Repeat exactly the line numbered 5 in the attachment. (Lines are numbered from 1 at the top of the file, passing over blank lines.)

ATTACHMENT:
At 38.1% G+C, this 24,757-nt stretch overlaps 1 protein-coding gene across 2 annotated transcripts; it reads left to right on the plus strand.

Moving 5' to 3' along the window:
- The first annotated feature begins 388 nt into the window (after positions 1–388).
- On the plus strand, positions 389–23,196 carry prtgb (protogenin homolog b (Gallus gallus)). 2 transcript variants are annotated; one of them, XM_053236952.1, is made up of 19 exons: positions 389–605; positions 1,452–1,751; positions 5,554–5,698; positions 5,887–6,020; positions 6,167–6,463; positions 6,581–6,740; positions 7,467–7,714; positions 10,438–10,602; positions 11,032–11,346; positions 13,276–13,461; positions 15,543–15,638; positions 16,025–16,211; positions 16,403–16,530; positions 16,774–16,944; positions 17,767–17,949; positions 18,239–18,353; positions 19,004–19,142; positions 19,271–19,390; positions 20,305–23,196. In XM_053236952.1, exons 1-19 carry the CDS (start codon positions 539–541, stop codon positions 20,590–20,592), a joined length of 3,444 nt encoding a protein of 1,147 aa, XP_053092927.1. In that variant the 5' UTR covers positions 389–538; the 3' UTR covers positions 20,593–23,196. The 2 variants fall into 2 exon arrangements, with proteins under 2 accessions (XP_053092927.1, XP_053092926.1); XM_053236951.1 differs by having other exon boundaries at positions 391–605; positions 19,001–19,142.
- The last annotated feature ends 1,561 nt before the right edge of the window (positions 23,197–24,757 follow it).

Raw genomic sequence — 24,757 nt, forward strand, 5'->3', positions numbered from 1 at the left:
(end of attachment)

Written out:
- The last annotated feature ends 1,561 nt before the right edge of the window (positions 23,197–24,757 follow it).